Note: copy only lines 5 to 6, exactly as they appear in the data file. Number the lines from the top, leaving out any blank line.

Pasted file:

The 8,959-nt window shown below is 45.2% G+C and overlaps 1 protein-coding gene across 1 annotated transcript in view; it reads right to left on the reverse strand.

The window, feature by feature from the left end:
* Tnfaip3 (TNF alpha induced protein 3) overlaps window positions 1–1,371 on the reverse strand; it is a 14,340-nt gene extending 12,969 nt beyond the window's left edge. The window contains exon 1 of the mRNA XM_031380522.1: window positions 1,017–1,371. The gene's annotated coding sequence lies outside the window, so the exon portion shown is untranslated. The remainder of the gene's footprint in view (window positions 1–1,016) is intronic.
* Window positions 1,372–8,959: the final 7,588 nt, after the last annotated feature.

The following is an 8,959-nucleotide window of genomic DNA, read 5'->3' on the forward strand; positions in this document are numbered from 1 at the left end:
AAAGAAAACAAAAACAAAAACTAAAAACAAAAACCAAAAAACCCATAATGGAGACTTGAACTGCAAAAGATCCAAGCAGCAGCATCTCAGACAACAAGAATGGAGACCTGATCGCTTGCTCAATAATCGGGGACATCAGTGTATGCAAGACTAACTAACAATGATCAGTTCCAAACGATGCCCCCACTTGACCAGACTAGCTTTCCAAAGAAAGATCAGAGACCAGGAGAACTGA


The following is an 8,959-nucleotide window of genomic DNA, read 5'->3' on the forward strand; positions in this document are numbered from 1 at the left end:
AAAGAAAACAAAAACAAAAACTAAAAACAAAAACCAAAAAACCCATAATGGAGACTTGAACTGCAAAAGATCCAAGCAGCAGCATCTCAGACAACAAGAATGGAGACCTGATCGCTTGCTCAATAATCGGGGACATCAGTGTATGCAAGACTAACTAACAATGATCAGTTCCAAACGATGCCCCCACTTGACCAGACTAGCTTTCCAAAGAAAGATCAGAGACCAGGAGAACTGA